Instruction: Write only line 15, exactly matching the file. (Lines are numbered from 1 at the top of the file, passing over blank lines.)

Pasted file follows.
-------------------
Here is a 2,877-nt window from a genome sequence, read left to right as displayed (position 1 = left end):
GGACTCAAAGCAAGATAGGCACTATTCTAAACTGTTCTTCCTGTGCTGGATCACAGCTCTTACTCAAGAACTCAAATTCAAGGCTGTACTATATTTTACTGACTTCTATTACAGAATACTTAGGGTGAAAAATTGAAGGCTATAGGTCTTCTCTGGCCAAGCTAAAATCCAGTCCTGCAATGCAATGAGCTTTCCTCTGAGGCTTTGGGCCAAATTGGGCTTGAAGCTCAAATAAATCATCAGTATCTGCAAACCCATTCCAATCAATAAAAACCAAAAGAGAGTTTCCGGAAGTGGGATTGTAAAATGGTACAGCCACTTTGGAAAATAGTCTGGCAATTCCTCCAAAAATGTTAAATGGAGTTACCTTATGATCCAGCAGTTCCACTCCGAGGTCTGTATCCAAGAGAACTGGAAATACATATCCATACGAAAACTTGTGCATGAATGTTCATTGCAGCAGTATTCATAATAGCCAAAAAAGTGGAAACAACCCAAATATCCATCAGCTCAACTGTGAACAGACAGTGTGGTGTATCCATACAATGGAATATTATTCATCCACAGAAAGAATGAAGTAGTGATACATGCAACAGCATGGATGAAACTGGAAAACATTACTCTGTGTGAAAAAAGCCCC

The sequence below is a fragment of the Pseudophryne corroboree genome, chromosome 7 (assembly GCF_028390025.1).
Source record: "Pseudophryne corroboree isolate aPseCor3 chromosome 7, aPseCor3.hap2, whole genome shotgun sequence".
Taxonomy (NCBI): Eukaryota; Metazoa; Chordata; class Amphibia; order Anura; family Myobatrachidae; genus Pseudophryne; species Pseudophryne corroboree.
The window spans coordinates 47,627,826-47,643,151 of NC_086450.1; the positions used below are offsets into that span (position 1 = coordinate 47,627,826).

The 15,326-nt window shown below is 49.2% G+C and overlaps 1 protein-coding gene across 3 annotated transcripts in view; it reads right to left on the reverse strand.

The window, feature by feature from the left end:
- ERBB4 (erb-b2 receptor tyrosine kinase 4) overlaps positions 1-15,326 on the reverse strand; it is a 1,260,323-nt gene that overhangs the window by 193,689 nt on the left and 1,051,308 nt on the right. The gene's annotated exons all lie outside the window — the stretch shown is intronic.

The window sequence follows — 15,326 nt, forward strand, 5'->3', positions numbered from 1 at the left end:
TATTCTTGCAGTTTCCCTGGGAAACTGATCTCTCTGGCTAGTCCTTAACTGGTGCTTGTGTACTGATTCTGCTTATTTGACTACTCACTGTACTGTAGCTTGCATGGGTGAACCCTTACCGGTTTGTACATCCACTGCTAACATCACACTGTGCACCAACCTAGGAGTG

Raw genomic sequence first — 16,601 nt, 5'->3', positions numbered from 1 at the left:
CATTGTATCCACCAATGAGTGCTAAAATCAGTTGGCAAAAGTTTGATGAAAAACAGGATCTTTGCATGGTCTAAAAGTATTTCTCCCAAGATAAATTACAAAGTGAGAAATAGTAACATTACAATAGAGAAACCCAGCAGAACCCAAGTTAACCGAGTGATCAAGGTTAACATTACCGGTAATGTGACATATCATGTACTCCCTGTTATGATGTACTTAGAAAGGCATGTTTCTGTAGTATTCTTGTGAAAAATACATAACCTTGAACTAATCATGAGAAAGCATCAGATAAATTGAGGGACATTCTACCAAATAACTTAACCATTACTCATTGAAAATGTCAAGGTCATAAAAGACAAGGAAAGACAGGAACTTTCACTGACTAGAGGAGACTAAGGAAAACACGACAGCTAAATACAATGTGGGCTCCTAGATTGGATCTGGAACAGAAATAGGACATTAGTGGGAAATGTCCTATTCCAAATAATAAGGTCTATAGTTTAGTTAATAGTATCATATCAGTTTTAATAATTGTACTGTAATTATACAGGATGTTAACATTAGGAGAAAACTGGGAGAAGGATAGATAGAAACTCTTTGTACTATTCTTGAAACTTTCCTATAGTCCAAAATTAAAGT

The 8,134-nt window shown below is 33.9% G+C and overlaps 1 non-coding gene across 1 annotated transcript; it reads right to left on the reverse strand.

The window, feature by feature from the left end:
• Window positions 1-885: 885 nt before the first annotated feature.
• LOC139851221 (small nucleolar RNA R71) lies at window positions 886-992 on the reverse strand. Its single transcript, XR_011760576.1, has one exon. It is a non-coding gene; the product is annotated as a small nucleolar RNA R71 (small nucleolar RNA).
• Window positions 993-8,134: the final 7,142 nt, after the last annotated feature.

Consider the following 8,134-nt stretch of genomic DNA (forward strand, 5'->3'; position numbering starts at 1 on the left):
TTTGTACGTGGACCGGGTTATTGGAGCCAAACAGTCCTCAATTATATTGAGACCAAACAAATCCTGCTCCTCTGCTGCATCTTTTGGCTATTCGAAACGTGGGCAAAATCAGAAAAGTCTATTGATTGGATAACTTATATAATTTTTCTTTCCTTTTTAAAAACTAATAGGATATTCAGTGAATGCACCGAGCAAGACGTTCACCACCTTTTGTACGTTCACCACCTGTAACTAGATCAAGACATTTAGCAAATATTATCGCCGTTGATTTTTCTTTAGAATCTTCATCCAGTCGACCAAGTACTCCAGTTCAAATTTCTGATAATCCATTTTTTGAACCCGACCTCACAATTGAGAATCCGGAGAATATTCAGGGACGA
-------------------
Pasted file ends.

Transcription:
The window, feature by feature from the left end: